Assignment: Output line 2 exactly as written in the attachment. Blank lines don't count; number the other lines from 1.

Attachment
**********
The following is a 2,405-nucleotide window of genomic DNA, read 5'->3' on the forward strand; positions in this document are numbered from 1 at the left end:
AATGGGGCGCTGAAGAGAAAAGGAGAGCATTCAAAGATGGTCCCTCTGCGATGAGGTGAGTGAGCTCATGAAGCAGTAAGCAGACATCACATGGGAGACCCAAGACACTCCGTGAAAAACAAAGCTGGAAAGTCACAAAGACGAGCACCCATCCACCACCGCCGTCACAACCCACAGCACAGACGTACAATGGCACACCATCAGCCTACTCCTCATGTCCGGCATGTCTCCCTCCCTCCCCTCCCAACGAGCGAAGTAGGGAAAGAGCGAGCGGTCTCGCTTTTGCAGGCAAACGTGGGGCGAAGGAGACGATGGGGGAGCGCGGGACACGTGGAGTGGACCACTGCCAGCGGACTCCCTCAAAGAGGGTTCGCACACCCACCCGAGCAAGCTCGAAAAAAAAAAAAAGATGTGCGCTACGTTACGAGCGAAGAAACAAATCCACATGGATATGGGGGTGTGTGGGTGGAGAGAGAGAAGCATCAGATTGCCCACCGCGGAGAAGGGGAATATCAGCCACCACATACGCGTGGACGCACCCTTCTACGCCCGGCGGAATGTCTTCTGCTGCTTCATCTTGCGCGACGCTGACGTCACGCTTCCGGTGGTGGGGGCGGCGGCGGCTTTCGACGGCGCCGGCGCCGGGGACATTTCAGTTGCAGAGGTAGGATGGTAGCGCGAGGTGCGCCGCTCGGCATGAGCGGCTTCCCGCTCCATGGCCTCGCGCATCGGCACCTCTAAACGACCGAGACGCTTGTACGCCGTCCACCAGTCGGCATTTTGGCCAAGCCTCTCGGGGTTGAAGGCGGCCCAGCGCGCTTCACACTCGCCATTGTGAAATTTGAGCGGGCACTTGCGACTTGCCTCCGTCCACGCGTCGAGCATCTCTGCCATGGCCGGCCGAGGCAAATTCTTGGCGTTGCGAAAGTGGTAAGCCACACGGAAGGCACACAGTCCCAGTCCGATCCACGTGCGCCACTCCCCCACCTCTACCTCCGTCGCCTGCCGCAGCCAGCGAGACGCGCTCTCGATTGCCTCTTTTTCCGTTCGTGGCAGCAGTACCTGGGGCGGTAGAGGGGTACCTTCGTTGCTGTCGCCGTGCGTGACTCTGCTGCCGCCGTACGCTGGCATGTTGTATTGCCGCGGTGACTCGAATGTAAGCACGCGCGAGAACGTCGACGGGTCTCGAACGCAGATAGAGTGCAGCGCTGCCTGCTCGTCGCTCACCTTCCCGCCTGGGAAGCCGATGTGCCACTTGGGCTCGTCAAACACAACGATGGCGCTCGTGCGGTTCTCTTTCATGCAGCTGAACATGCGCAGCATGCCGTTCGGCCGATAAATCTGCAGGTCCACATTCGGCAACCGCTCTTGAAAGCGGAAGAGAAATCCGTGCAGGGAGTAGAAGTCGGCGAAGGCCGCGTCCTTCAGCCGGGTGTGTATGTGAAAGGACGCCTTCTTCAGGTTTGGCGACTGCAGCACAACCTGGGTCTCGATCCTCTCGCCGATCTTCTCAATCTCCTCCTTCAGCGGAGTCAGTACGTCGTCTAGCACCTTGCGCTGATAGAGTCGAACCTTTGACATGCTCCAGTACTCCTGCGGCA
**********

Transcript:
AATGGGGCGCTGAAGAGAAAAGGAGAGCATTCAAAGATGGTCCCTCTGCGATGAGGTGAGTGAGCTCATGAAGCAGTAAGCAGACATCACATGGGAGACCCAAGACACTCCGTGAAAAACAAAGCTGGAAAGTCACAAAGACGAGCACCCATCCACCACCGCCGTCACAACCCACAGCACAGACGTACAATGGCACACCATCAGCCTACTCCTCATGTCCGGCATGTCTCCCTCCCTCCCCTCCCAACGAGCGAAGTAGGGAAAGAGCGAGCGGTCTCGCTTTTGCAGGCAAACGTGGGGCGAAGGAGACGATGGGGGAGCGCGGGACACGTGGAGTGGACCACTGCCAGCGGACTCCCTCAAAGAGGGTTCGCACACCCACCCGAGCAAGCTCGAAAAAAAAAAAAAGATGTGCGCTACGTTACGAGCGAAGAAACAAATCCACATGGATATGGGGGTGTGTGGGTGGAGAGAGAGAAGCATCAGATTGCCCACCGCGGAGAAGGGGAATATCAGCCACCACATACGCGTGGACGCACCCTTCTACGCCCGGCGGAATGTCTTCTGCTGCTTCATCTTGCGCGACGCTGACGTCACGCTTCCGGTGGTGGGGGCGGCGGCGGCTTTCGACGGCGCCGGCGCCGGGGACATTTCAGTTGCAGAGGTAGGATGGTAGCGCGAGGTGCGCCGCTCGGCATGAGCGGCTTCCCGCTCCATGGCCTCGCGCATCGGCACCTCTAAACGACCGAGACGCTTGTACGCCGTCCACCAGTCGGCATTTTGGCCAAGCCTCTCGGGGTTGAAGGCGGCCCAGCGCGCTTCACACTCGCCATTGTGAAATTTGAGCGGGCACTTGCGACTTGCCTCCGTCCACGCGTCGAGCATCTCTGCCATGGCCGGCCGAGGCAAATTCTTGGCGTTGCGAAAGTGGTAAGCCACACGGAAGGCACACAGTCCCAGTCCGATCCACGTGCGCCACTCCCCCACCTCTACCTCCGTCGCCTGCCGCAGCCAGCGAGACGCGCTCTCGATTGCCTCTTTTTCCGTTCGTGGCAGCAGTACCTGGGGCGGTAGAGGGGTACCTTCGTTGCTGTCGCCGTGCGTGACTCTGCTGCCGCCGTACGCTGGCATGTTGTATTGCCGCGGTGACTCGAATGTAAGCACGCGCGAGAACGTCGACGGGTCTCGAACGCAGATAGAGTGCAGCGCTGCCTGCTCGTCGCTCACCTTCCCGCCTGGGAAGCCGATGTGCCACTTGGGCTCGTCAAACACAACGATGGCGCTCGTGCGGTTCTCTTTCATGCAGCTGAACATGCGCAGCATGCCGTTCGGCCGATAAATCTGCAGGTCCACATTCGGCAACCGCTCTTGAAAGCGGAAGAGAAATCCGTGCAGGGAGTAGAAGTCGGCGAAGGCCGCGTCCTTCAGCCGGGTGTGTATGTGAAAGGACGCCTTCTTCAGGTTTGGCGACTGCAGCACAACCTGGGTCTCGATCCTCTCGCCGATCTTCTCAATCTCCTCCTTCAGCGGAGTCAGTACGTCGTCTAGCACCTTGCGCTGATAGAGTCGAACCTTTGACATGCTCCAGTACTCCTGCGGCA